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Cambodia vs. Thailand

Economy

CambodiaThailand
Economy - overviewCambodia has experienced strong economic growth over the last decade; GDP grew at an average annual rate of over 8% between 2000 and 2010 and at least 7% since 2011. The tourism, garment, construction and real estate, and agriculture sectors accounted for the bulk of growth. Around 600,000 people, the majority of whom are women, are employed in the garment and footwear sector. An additional 500,000 Cambodians are employed in the tourism sector, and a further 50,000 people in construction. Tourism has continued to grow rapidly with foreign arrivals exceeding 2 million per year since 2007 and reaching around 4.5 million visitors in 2014. Mining also is attracting some investor interest and the government has touted opportunities for mining bauxite, gold, iron and gems.

Cambodia remains one of the poorest countries in Asia and long-term economic development remains a daunting challenge, inhibited by endemic corruption, limited human resources, high income inequality, and poor job prospects. As of 2012, approximately 2.66 million people live on less than $1.20 per day, and 37% of Cambodian children under the age of 5 suffer from chronic malnutrition. More than 50% of the population is less than 25 years old. The population lacks education and productive skills, particularly in the impoverished countryside, which also lacks basic infrastructure.

The World Bank in 2016 formally reclassified Cambodia as a lower middle-income country as a result of continued rapid economic growth over the past several years. Cambodia’s graduation from a low-income country will reduce its eligibility for foreign assistance and will challenge the government to seek new sources of financing in 2017. The Cambodian Government has been working with bilateral and multilateral donors, including the Asian Development Bank, the World Bank and IMF, to address the country's many pressing needs; more than 30% of the government budget comes from donor assistance. A major economic challenge for Cambodia over the next decade will be fashioning an economic environment in which the private sector can create enough jobs to handle Cambodia's demographic imbalance.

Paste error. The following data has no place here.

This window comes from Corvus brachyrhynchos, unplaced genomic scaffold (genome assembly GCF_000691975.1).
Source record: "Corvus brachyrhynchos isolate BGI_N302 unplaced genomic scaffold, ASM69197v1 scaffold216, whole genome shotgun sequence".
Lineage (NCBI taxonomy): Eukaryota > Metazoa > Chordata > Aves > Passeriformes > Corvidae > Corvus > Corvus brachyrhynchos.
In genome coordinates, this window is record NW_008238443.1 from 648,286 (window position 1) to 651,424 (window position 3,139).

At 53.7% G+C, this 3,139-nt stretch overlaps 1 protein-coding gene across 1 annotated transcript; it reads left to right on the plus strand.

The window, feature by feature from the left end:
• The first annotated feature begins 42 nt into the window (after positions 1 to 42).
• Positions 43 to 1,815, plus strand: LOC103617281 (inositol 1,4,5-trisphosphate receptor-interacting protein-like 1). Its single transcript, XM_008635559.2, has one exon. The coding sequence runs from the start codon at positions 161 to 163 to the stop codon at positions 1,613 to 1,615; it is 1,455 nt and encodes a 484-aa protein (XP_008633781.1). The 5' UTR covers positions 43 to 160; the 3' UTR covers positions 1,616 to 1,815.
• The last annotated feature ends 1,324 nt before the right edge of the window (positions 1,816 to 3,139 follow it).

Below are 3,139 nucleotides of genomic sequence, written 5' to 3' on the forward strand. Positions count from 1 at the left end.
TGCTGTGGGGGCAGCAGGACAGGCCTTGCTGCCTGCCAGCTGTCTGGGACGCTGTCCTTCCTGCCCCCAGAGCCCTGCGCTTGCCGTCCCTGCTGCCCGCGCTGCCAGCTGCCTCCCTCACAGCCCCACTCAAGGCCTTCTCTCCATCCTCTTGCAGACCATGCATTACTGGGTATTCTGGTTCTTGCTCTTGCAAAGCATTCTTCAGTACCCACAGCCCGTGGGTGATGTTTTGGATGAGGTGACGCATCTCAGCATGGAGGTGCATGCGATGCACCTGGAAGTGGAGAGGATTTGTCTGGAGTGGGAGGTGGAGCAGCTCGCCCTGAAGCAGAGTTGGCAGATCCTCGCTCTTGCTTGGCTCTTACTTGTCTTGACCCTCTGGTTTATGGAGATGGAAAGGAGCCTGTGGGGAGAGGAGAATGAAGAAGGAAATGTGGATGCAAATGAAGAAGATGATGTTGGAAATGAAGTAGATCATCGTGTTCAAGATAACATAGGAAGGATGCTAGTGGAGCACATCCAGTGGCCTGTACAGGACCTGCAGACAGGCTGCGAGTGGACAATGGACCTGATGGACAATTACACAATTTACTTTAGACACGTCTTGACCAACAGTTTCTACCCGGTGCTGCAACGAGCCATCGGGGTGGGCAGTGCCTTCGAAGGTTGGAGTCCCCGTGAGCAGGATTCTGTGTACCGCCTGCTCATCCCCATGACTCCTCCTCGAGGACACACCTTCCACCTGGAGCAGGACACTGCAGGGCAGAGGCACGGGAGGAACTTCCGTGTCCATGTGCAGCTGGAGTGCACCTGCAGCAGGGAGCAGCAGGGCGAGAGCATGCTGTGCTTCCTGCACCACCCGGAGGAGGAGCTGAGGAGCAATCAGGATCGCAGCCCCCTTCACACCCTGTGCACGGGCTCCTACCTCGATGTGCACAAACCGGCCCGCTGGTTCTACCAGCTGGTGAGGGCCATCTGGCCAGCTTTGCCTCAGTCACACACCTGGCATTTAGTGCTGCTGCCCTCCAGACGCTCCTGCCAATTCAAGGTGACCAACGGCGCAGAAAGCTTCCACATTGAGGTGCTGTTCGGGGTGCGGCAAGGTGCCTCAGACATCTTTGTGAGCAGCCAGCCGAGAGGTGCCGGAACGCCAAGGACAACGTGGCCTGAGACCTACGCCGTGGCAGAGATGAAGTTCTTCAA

With a relatively well-developed infrastructure, a free-enterprise economy, and generally pro-investment policies, Thailand is highly dependent on international trade, with exports accounting for about two-thirds of GDP. Thailand’s exports include electronics, agricultural commodities, automobiles and parts, and processed foods. The industry and service sectors produce about 90% of GDP. The agricultural sector, comprised mostly of small-scale farmers, contributes only 10% of GDP but employs about one-third of the labor force. Thailand has attracted an estimated 3.0-4.5 million migrant workers, mostly from neighboring countries.

Over the last few decades, Thailand has had strong growth and has reduced poverty substantially. In 2013, the Thai Government implemented a nationwide 300 baht (roughly $10) per day minimum wage policy and deployed new tax reforms designed to lower rates on middle-income earners.

Growth has slowed in the last few years, however, due to domestic political turmoil and sluggish global demand. Nevertheless, Thailand’s economic fundamentals are sound, with low inflation, low unemployment, and reasonable public and external debt levels. Tourism and government spending - mostly on infrastructure and short-term stimulus measures – have helped to boost the economy, and The Bank of Thailand has been supportive, with several interest rate reductions.

Over the longer-term, Thailand faces labor shortages, and domestic debt levels, political uncertainty, and an aging population pose risks to growth.